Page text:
Senate President’s bailout request

Senate President Don Harmon sent a letter this week to Illinois’ Congressional delegation asking that they push for more than $40 billion in COVID-19 relief aid, including $10 billion to bail out the state’s indebted pension funds.

The Oak Park Democrat cited a study from the University of Illinois that estimated the state could lose $14.1 billion in revenue between 2020 and 2021 because of the pandemic.

“Given the dire circumstances and consequences,” Harmon wrote, he asked Senators and members of Congress to consider, among other things, $15 billion in block grant funding; $9.6 billion in direct aid to municipalities; $6 billion for the state’s unemployment trust fund; and $1 billion to help minority communities.

Harmon also asked for $10 billion in relief for the state’s pension systems. Although “Illinois law has put the state on a path to fund the pension liability in a manner that is actuarially sound,” Harmon wrote, 2020 “will not be a normal year.”

Harmon specifically asked that the feds “Provide direct cash assistance to the pension systems” or “Offer a low interest federal loan to aid Illinois in our efforts to restore and maintain retirement security for public sector workers …”

Illinois’ unfunded pension liability is roughly $138 billion, and its annual contribution for fiscal year 2021 was expected to be about $8.6 billion from the general revenue fund, or nearly $10 billion all state funds.

Pritzker said on Saturday that he was not aware of the content of the letter before it was sent out and that he does not object to Harmon sending it.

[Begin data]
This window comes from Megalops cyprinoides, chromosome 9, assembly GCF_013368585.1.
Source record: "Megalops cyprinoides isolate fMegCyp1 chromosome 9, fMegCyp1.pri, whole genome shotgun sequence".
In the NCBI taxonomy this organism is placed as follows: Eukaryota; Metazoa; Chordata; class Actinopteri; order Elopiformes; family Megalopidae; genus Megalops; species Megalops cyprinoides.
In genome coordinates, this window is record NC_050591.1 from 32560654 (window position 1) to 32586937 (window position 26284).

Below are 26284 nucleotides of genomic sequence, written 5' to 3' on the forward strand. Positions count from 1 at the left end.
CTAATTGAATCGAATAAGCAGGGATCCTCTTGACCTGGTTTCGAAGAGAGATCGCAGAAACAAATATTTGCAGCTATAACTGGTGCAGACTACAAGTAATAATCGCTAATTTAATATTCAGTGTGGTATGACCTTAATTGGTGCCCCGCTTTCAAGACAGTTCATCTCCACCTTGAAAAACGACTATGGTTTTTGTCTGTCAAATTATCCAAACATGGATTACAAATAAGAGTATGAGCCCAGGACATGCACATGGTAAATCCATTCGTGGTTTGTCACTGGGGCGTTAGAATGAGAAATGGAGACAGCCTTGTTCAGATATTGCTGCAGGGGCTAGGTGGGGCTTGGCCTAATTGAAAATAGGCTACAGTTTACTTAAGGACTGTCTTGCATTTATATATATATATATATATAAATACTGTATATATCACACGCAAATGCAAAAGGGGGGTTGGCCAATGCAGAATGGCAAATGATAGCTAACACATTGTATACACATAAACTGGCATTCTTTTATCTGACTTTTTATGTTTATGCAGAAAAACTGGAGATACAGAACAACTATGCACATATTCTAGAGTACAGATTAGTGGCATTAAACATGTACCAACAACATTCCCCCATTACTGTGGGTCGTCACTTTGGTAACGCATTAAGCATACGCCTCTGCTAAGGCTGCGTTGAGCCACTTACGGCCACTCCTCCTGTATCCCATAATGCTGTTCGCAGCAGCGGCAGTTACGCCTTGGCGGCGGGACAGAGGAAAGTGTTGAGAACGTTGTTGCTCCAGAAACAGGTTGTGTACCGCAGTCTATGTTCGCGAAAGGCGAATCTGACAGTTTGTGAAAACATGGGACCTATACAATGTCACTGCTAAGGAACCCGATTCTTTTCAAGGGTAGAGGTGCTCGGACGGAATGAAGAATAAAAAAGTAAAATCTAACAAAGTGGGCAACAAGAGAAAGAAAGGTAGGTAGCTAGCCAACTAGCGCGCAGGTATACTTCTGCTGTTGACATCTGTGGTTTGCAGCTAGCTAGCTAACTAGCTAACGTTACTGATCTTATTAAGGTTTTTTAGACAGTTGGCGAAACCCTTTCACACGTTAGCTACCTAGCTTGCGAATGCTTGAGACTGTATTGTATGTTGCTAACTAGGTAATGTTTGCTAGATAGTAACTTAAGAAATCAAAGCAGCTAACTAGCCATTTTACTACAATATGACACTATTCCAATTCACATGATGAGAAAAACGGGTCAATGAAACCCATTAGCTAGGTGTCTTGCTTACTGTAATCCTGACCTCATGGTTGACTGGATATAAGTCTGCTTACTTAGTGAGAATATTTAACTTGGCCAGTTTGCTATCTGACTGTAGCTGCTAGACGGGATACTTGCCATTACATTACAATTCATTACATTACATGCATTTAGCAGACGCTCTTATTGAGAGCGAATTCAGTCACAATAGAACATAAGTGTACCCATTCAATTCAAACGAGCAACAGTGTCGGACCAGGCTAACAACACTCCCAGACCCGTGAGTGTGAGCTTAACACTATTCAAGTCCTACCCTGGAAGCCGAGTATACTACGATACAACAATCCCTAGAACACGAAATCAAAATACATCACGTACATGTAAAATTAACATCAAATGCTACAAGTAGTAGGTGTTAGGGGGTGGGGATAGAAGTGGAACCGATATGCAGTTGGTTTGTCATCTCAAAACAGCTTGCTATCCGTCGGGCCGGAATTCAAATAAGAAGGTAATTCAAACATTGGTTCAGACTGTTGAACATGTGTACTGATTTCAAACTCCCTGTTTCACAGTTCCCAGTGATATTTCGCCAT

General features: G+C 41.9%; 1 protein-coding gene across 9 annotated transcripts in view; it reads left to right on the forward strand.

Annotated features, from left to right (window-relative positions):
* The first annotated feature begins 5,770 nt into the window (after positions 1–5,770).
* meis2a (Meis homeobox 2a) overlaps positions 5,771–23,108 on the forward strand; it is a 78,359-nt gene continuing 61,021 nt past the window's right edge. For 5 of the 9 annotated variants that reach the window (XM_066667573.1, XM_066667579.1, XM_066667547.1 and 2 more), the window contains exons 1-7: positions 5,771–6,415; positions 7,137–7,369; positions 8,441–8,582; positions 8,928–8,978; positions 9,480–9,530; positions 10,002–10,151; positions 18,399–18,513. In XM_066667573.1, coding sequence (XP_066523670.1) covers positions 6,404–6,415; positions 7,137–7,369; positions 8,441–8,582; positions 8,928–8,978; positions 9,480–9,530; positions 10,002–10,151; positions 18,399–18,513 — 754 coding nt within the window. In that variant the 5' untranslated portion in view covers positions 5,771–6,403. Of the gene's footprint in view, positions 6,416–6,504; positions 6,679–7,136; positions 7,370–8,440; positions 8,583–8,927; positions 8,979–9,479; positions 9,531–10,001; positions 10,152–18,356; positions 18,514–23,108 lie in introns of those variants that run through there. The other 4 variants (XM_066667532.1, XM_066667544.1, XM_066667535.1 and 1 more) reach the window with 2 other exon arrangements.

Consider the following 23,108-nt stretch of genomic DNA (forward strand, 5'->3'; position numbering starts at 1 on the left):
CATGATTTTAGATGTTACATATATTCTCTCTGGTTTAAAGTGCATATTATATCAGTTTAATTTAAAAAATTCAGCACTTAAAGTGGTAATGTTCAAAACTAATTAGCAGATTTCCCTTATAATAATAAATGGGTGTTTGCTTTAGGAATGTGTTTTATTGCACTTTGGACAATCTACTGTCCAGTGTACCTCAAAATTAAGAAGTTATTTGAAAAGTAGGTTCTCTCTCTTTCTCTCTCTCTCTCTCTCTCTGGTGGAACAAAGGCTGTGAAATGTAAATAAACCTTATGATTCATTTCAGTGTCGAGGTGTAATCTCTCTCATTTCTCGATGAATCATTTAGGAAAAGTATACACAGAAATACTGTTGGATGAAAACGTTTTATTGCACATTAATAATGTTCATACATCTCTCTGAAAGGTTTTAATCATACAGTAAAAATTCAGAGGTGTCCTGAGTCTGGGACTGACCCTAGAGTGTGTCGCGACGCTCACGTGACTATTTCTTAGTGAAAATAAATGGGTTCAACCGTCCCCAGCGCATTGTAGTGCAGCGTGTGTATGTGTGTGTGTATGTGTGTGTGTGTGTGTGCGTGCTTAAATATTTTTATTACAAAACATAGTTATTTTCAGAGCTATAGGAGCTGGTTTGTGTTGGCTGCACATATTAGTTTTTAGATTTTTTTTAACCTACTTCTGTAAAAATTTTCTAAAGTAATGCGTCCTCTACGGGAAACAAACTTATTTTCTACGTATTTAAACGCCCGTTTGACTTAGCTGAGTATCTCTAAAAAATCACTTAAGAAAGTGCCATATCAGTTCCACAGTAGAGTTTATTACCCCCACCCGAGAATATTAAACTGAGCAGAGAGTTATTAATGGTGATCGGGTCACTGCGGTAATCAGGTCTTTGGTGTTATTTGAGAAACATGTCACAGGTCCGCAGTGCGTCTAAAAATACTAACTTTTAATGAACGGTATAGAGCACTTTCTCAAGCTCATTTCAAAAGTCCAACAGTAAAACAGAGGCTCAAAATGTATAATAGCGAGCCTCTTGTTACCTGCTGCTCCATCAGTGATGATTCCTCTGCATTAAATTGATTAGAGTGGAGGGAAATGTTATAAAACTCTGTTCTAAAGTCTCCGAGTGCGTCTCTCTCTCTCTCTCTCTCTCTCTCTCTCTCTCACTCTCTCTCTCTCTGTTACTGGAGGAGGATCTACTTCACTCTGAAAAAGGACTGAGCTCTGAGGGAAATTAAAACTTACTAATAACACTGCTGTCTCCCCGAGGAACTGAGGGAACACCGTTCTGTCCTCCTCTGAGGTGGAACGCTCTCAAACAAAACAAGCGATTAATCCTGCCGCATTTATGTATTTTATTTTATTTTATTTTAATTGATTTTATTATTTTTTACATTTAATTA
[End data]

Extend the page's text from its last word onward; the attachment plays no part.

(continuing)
“It’s different than what I have been talking to the federal representatives about,” the governor said, adding that state governments across the country will feel the effects of COVID-19.

“Every state has this problem,” he said.


Money for low-income students

State education officials announced Saturday that an emergency fund to help low-income college students disproportionately affected by the COVID-19 pandemic has raised $550,000.

The money raised by private funders will be allocated to public universities and community colleges based on the number and percentage of low-income students that they serve. Illinois universities serve more than 50,000 low-income students, while community colleges serve more than 81,000 according to the release.

“While colleges and universities are doing all they can to help students during this pandemic, vulnerable students still face the unstable housing, food insecurity, or lack computer equipment and internet access,” Ginger Ostro, executive director of the Illinois Board of Higher Education, said in the release. “This fund will help meet those needs.”

The fund will be administered by the Southern Illinois University Foundation. All part-time and full-time students in good standing will be eligible for money, which will be given as grants that do not need to be paid back.

Students should contact their school directly for more information and how to apply.


Ben OrnerBen Orner